PORSCHE has announced the start of an ambitious 500kW-plus hybrid assault for its flagship four-door models.
The move to utilise electric motors and batteries to boost performance of a mainstream model is the first by a performance car maker, signalling a turning point for the industry as it adapts to tighter emissions regulations and regional requirements for short-range, electric-only driving.
Instead of using a modified V8 – as has been the case with Cayennes and Panameras for years – the Panamera Turbo S unveiled at this month’s Geneva motor show utilises a 100kW electric motor to create what will become the most powerful Porsche ever sold in Australia.
While the basic shape is identical to any other secondgeneration Panamera, the Turbo S flagship gets the trademark ‘acid green’ brake calipers and ‘eHybrid’ badges that distinguish the brand’s petrol-electric models.
The innovative modular hybrid system is configured within Porsche’s new eight-speed PDK automatic transmission filtering its way across the Panamera, Cayenne and Macan.
That hybrid setup is already in play in the Panamera E-Hybrid, where it boosts the output of the twin-turbo V6 from 243kW to 340kW, albeit adding about 300kg to the weight in the process, eroding some of that power benefit.
Mated to the new-generation 4.0-litre twin-turbo V8 of the Panamera Turbo, it boosts power to about 500kW and torque to around 1000Nm – well up on the 404kW/770Nm of the regular Panamera Turbo that’s just gone on sale.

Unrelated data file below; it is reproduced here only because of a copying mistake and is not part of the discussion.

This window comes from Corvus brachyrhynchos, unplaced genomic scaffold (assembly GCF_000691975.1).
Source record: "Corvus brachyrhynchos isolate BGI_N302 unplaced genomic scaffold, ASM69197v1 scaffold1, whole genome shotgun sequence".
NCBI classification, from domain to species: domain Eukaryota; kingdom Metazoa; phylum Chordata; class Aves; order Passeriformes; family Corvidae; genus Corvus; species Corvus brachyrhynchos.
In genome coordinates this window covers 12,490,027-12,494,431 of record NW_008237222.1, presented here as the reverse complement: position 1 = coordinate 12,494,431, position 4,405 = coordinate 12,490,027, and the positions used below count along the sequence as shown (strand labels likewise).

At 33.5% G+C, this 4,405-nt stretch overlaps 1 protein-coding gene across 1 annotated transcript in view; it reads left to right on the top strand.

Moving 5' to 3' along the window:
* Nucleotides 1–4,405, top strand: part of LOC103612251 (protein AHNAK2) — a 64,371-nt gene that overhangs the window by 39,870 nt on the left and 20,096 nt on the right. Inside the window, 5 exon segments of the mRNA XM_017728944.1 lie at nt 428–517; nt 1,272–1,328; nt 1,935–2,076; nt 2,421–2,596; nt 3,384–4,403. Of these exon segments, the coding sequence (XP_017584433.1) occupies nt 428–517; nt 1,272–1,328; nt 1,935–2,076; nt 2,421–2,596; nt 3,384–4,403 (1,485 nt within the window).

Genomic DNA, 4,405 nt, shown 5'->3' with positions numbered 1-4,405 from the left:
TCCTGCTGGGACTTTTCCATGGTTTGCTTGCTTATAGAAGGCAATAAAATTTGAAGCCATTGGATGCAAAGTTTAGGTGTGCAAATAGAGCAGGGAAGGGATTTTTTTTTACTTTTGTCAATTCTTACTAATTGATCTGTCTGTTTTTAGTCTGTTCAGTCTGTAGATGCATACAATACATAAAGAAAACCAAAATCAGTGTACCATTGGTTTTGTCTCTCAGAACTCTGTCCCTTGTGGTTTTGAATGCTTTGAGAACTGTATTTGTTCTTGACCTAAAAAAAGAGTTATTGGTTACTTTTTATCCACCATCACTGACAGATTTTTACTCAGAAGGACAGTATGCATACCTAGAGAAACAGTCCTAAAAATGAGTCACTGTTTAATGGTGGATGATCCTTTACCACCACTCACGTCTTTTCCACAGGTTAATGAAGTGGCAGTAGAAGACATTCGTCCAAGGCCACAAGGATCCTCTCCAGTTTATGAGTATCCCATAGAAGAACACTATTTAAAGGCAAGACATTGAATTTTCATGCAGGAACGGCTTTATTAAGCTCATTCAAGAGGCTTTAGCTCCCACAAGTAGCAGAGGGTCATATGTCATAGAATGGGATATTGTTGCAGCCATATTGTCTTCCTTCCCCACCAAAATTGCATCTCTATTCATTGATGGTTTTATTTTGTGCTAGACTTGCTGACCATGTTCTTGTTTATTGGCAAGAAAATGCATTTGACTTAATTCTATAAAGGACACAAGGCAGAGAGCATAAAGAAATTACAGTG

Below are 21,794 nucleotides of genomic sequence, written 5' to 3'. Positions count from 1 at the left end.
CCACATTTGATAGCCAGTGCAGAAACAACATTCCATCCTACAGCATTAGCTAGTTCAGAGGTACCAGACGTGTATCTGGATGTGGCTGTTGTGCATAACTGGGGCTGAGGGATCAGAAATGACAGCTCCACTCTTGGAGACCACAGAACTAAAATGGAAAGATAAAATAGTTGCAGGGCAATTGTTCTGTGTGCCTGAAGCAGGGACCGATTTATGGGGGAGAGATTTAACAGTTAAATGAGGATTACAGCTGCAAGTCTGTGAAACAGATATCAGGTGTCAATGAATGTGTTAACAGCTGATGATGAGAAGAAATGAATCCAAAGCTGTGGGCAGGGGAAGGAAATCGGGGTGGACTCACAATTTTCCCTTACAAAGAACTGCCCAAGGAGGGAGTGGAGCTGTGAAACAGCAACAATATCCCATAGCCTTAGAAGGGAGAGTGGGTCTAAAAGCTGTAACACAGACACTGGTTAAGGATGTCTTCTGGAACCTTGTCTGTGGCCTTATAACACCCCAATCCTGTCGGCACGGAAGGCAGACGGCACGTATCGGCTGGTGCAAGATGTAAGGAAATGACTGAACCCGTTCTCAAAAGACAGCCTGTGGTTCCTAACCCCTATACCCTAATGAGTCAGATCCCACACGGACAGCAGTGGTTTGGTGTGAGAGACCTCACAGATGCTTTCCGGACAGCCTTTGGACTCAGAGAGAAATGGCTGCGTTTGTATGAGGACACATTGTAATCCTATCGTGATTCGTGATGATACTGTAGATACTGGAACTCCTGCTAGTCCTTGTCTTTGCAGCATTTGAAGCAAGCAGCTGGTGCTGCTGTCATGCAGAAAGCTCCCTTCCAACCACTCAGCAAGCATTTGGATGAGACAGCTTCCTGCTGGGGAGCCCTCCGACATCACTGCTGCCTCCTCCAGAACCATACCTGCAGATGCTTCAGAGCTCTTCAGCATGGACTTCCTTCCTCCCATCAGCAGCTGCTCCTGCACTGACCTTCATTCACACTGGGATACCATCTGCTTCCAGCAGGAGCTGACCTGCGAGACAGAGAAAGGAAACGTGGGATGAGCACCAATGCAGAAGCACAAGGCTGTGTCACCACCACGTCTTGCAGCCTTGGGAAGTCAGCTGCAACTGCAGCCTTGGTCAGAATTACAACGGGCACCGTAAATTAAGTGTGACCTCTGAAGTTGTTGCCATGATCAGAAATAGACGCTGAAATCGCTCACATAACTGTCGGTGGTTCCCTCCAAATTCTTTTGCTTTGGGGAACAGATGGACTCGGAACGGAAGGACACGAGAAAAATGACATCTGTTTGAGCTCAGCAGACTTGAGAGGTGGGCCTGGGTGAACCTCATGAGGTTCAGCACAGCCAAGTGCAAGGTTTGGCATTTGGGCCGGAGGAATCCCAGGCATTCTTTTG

Given the component sharing across Porsche’s volume-selling SUVs – Macan and Cayenne – expect the hybrid setup to spread its way across the four-door lineup, with the next model likely to be the 2019 Cayenne.
While Porsche, Ferrari and McLaren have utilised electric motors and batteries in their most recent hypercars, the move to rely on electrons rather than unleaded is unprecedented in the mainstream performance market.
The Turbo S was unveiled alongside the Sport Turismo that expands the Panamera family with a unique wagon body style first previewed as the concept of the same name in 2012.
It shares its 5049mm length and 2950mm wheelbase with the regular Panamera but gets a ‘4 + 1’ seating layout whereby a temporary rear seat is added to the centre of the rear.
“The Panamera Sport Turismo is a step forwards into a new segment, but retains all of those values and attributes that are characteristic of Porsche,” says the company’s design director Michael Mauer.
The next-generation Porsche Macan and Cayenne are highly likely to recieve the same hybrid flagship treatment as However, the Panamera. ever, don’t hold your breath for d 911 range-topper. Porsche Pan Howe a hybrid says battery tech will have to improve markedly before it employs electric motors on the 911. the current 991 911 is package protected for a hybrid system, the of batteries is deemed excessive.